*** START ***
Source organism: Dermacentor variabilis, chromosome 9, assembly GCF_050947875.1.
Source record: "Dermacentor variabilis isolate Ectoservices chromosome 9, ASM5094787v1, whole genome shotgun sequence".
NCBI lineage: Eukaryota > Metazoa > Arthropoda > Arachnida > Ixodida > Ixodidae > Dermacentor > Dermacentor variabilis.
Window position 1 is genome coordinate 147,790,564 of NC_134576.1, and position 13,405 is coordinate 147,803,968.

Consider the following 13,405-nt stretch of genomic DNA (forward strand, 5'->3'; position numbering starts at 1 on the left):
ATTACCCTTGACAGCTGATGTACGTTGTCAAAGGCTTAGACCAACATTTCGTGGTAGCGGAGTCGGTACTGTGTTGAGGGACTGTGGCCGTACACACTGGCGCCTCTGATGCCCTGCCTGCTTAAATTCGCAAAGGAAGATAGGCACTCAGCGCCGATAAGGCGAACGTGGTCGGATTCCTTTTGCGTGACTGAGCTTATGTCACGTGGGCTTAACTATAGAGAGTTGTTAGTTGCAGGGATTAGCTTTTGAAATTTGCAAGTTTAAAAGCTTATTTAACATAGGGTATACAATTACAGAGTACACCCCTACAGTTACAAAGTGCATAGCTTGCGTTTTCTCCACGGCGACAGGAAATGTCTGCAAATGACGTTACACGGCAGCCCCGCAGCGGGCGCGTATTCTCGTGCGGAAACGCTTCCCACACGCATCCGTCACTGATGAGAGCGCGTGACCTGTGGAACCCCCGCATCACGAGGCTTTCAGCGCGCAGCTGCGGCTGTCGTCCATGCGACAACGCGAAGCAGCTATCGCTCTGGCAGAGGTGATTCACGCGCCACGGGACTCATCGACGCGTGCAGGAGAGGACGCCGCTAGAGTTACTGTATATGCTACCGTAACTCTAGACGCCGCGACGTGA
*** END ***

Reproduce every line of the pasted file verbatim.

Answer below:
Source organism: Dermacentor variabilis, chromosome 9, assembly GCF_050947875.1.
Source record: "Dermacentor variabilis isolate Ectoservices chromosome 9, ASM5094787v1, whole genome shotgun sequence".
NCBI lineage: Eukaryota > Metazoa > Arthropoda > Arachnida > Ixodida > Ixodidae > Dermacentor > Dermacentor variabilis.
Window position 1 is genome coordinate 147,790,564 of NC_134576.1, and position 13,405 is coordinate 147,803,968.

Consider the following 13,405-nt stretch of genomic DNA (forward strand, 5'->3'; position numbering starts at 1 on the left):
ATTACCCTTGACAGCTGATGTACGTTGTCAAAGGCTTAGACCAACATTTCGTGGTAGCGGAGTCGGTACTGTGTTGAGGGACTGTGGCCGTACACACTGGCGCCTCTGATGCCCTGCCTGCTTAAATTCGCAAAGGAAGATAGGCACTCAGCGCCGATAAGGCGAACGTGGTCGGATTCCTTTTGCGTGACTGAGCTTATGTCACGTGGGCTTAACTATAGAGAGTTGTTAGTTGCAGGGATTAGCTTTTGAAATTTGCAAGTTTAAAAGCTTATTTAACATAGGGTATACAATTACAGAGTACACCCCTACAGTTACAAAGTGCATAGCTTGCGTTTTCTCCACGGCGACAGGAAATGTCTGCAAATGACGTTACACGGCAGCCCCGCAGCGGGCGCGTATTCTCGTGCGGAAACGCTTCCCACACGCATCCGTCACTGATGAGAGCGCGTGACCTGTGGAACCCCCGCATCACGAGGCTTTCAGCGCGCAGCTGCGGCTGTCGTCCATGCGACAACGCGAAGCAGCTATCGCTCTGGCAGAGGTGATTCACGCGCCACGGGACTCATCGACGCGTGCAGGAGAGGACGCCGCTAGAGTTACTGTATATGCTACCGTAACTCTAGACGCCGCGACGTGA